Emeric achieving victory
The best I can get at my current difficulty, I’ll take it!

It’s Never Too Late: Metal Gear Solid 2 Steps Forward, and Back

I love starting video games. The sense of mystery with the story to come, unique game mechanics that surprise you, but my favorite part is seeing how a series evolves with its next entry. If I have access to a sequel or the next game in a series, I’ll pop it in as soon as the credits roll on the previous game. That’s been the case for each Metal Gear Solid game as I work my way through the series, and the gap between the first game and Sons of Liberty is drastic. The leap in graphics is even more pronounced since I played the HD edition on Playstation 3.

After finishing the first Metal Gear Solid in early January, I decided to write about my experiences here. Is it too late to review a game that released in 1998? Probably. But with the “It’s Never Too Late” series, I show that you can absolutely still enjoy a game even 20 years post-release.

The Protagonist Problem

I know that Metal Gear Solid 2: Sons of Liberty was controversial when it was released in 2001. Hideo Kojima subverted expectations by only letting players control Solid Snake for the first few hours of the game (the Tanker episode). So fans expecting a full Metal Gear Solid experience with their gruff protagonist were disappointed to be playing as a younger blonde guy codenamed Raiden. I can see why’d they were upset.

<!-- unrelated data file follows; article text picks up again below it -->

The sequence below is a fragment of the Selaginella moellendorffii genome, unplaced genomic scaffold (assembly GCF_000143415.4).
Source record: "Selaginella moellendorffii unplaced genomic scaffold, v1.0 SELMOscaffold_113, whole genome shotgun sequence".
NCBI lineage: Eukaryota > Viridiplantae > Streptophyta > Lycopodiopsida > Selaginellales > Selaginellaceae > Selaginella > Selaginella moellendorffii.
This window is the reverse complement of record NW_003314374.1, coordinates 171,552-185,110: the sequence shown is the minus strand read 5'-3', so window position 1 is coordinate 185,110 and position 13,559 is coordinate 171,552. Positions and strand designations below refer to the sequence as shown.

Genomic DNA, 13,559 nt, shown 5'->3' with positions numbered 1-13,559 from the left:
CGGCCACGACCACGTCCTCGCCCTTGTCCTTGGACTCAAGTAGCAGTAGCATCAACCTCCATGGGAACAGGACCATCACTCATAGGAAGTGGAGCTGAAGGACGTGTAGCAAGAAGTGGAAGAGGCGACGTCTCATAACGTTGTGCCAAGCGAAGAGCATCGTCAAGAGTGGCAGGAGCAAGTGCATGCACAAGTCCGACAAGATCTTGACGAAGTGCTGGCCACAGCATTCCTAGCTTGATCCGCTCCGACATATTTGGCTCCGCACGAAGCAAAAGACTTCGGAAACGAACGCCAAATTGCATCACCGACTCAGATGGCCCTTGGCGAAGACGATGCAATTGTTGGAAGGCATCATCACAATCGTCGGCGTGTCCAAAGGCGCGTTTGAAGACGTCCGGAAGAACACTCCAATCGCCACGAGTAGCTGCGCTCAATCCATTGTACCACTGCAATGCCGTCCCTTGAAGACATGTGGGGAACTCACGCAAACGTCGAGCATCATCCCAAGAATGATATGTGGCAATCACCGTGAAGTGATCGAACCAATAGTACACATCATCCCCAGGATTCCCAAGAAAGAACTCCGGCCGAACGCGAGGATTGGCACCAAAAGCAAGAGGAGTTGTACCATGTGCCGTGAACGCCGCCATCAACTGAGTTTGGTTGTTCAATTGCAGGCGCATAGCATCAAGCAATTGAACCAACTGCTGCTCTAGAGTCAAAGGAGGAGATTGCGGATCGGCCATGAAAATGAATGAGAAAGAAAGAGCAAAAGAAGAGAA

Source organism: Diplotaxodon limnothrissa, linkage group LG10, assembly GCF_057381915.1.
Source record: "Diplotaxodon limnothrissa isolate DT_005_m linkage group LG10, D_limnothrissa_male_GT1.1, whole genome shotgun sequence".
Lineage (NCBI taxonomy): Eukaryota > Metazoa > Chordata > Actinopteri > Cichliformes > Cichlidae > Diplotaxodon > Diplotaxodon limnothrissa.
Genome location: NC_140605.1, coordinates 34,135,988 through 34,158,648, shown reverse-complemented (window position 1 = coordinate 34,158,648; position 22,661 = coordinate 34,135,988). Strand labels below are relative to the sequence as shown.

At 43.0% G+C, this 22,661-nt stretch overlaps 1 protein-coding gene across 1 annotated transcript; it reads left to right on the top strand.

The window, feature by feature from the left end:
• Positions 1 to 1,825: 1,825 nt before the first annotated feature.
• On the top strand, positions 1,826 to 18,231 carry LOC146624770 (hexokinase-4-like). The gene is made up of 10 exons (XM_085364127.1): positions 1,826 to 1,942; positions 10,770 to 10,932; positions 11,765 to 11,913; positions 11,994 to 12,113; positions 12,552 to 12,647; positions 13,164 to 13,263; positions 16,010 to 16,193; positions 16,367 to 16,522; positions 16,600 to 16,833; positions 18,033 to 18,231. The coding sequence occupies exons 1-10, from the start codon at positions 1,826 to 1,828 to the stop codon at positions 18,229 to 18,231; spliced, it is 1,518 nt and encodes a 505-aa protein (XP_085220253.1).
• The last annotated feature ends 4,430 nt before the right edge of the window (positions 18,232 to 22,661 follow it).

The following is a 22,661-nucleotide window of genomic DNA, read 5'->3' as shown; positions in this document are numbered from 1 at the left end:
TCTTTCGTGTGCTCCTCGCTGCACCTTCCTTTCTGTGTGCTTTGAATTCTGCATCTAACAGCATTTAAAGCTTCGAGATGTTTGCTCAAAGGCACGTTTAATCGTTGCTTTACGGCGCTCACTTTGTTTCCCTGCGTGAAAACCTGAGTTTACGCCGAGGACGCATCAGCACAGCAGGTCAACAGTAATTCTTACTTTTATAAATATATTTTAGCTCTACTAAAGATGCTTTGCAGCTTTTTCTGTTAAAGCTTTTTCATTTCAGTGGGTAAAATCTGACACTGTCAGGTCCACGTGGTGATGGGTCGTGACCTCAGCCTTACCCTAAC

I didn’t mind having to control Raiden instead of Snake. To me, it was a cool way to have a “boots on the ground” supporter for the Big Shell mission, something more tangible than only radio guidance. This also allowed for cool co-operative moments like Snake/Otacon defending you in the helicopter during the Harrier jet fight. I loved escorting Emma along the oil fence, sniping enemies before they could hurt her too much as she tried to reach Snake on the other side.  

However, Raiden wasn’t nearly as interesting of a character when compared to Snake. They tried to create a deeper backstory near the end with the child-soldier/Solidus reveal but it honestly got a little too confusing. Speaking of confusion, was this mission all a VR simulation? The answer to that question is both yes and no, which is just frustrating. So many people google that question that it has its own dropdown search result:

Google results
The trippy simulation reveal was a little confusing, I was wasn’t the only one a little lost.

The Sons of Liberty story was confusing to me, but only the last two or three hours. I still experienced lengthy monologues from bosses, Codec conversations, and double crosses. On top of that another character soiled themselves in fear (which is apparently a Hideo Kojima signature) so that’s fun. Regardless of the lead protagonist, players still get to sneak around, use cool tech, and occasionally get themselves out of sticky situations.

Streamlining Controls and Action